“The rain in Spain stays mainly in the plain”.

The Spanish version of the above diphthong being: “La lluvia en Sevilla es una pura maravilla” (The rain in Sevilla is a true marvel) playing with the sound of the “ll”.

Having experienced excellent weather for the past week and a half, on arriving in Granada the weather took a turn for the worse. Cold and wet.

Revered for its lavish Alhambra palace, and enshrined in medieval history as the last stronghold of the Moors in Western Europe, Granada is the darker, more complicated cousin of Seville.

Lonely Planet’s Best of Spain.

Despite very much enjoying the food here in southern Spain, there is only so much tapas a man can enjoy. It was time for a change. Last night I ate at an Indian restaurant. The food was nothing special. I wouldn’t race back!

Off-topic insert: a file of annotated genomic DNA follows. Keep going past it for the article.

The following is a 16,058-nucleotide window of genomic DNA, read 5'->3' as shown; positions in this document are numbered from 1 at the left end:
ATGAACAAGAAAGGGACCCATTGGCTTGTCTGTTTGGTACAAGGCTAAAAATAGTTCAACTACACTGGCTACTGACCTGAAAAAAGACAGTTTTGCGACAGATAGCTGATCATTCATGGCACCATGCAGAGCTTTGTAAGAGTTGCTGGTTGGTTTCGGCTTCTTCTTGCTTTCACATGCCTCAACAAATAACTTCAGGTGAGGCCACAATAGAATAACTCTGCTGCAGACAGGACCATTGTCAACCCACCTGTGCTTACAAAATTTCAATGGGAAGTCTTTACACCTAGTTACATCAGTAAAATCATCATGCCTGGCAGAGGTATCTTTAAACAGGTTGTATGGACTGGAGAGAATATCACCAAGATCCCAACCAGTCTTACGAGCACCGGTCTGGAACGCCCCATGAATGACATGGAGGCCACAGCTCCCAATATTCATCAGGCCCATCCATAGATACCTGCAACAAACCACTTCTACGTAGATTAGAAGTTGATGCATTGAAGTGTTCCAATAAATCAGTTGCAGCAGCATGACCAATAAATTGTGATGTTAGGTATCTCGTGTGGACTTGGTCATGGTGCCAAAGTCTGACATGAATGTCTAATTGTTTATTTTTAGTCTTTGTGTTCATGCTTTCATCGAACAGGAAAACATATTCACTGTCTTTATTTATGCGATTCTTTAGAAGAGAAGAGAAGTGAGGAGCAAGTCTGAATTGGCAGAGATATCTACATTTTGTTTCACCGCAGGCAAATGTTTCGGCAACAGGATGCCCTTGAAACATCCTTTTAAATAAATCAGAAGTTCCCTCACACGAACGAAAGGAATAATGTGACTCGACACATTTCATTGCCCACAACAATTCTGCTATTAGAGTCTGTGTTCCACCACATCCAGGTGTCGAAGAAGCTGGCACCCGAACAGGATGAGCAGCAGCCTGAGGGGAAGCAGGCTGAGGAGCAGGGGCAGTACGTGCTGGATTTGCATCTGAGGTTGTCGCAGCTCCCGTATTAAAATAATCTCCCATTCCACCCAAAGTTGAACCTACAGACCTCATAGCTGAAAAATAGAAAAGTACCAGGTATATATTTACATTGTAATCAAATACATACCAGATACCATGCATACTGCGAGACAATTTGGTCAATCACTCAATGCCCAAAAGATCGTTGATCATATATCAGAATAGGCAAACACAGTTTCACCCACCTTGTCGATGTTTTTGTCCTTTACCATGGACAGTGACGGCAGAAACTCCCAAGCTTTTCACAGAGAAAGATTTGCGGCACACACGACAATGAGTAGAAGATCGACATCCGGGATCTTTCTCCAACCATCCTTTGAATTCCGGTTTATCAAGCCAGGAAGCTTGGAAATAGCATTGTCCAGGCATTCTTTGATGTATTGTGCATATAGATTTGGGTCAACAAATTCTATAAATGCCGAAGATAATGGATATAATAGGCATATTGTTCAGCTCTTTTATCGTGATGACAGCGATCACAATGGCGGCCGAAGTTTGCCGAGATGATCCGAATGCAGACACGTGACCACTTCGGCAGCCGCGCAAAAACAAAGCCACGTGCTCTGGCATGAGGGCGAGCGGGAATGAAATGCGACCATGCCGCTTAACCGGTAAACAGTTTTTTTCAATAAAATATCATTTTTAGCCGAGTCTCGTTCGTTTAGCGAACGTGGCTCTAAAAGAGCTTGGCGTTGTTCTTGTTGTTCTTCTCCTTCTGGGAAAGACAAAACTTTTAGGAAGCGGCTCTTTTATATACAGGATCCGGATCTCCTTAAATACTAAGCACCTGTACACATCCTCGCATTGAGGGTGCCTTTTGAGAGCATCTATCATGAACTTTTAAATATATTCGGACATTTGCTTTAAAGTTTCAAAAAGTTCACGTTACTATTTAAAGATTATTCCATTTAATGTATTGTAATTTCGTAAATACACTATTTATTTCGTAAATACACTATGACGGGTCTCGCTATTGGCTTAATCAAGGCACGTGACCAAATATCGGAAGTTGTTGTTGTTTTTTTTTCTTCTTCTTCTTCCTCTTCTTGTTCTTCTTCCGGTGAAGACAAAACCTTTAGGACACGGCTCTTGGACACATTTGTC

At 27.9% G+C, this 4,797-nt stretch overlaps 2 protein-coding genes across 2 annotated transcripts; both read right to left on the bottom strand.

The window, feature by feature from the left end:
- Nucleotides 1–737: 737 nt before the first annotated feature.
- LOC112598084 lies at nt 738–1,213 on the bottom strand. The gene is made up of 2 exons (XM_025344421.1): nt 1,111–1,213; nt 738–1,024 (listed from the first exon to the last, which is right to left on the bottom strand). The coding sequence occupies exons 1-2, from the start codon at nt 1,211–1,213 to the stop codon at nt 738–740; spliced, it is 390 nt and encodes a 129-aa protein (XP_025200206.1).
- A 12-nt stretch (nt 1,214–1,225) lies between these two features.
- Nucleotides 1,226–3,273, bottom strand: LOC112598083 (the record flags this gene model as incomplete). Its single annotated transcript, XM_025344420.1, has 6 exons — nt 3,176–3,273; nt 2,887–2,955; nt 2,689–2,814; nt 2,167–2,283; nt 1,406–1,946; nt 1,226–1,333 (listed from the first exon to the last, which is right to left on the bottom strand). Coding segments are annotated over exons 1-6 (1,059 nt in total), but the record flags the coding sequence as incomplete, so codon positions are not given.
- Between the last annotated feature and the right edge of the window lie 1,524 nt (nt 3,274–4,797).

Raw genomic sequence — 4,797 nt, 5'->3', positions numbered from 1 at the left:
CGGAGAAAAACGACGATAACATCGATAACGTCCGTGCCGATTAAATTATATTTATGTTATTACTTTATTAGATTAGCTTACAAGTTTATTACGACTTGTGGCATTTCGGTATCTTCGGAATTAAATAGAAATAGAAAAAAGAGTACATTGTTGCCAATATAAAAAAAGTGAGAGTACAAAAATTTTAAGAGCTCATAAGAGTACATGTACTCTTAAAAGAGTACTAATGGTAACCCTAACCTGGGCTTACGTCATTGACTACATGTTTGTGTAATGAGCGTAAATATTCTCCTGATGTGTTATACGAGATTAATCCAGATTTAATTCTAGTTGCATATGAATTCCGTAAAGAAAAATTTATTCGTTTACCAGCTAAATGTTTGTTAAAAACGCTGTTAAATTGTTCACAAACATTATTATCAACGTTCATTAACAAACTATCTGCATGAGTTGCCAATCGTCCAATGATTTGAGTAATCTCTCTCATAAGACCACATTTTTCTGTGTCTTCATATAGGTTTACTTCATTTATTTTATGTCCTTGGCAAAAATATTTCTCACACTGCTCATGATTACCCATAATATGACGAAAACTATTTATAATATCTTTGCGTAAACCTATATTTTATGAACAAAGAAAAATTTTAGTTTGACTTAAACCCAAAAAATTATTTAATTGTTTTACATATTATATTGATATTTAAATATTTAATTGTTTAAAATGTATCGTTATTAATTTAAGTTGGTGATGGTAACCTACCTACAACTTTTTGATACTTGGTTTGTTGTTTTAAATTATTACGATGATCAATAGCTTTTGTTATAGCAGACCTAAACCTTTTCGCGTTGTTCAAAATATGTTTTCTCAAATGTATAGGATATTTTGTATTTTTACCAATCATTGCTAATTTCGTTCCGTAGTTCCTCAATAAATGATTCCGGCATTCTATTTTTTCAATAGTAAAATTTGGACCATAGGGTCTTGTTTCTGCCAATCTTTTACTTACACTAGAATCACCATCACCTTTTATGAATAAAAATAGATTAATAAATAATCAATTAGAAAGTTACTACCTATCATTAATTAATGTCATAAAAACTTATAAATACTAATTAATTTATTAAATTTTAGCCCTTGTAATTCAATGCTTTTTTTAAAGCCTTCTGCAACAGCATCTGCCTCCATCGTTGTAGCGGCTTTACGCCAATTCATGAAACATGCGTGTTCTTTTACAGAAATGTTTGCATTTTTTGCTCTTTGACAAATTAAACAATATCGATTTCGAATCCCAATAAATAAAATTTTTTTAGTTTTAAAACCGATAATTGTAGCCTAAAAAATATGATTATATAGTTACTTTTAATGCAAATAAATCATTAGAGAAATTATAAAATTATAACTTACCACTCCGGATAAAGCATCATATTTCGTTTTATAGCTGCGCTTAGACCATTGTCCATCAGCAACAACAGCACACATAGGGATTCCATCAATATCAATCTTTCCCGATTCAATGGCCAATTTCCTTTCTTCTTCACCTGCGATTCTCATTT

Again, my to do list included two places of importance.

Basílica San Juan de Dios: Built between 1737 and 1759, this spectacular basilica unveils a blinding display of opulent baroque decor.

The Alhambra is part palace, part fort and a World Heritage Site that’s a lesson in medieval architecture. It is unlikely that, as a historical monument, it will ever be surpassed. Buy your (timed) tickets in advance to avoid the queues. Plan your visit in advance and allow plenty of time to take everything in.

The alter – Colegio Mayor Isabel la Católico
Granada Catedral.
Alhambra from mirador Saint Nicholas.

About Richard Griffith

My first independent travel experience was a trip to Israel, in 1997, it was here that I caught the 'travel' bug! In 2001 I took an 8-month sabbatical and traveled around South East Asia. Since then I have managed to visit most of Eastern Europe along with India, Bangladesh, and a few other destinations in between. I love travel and I love meeting new people.
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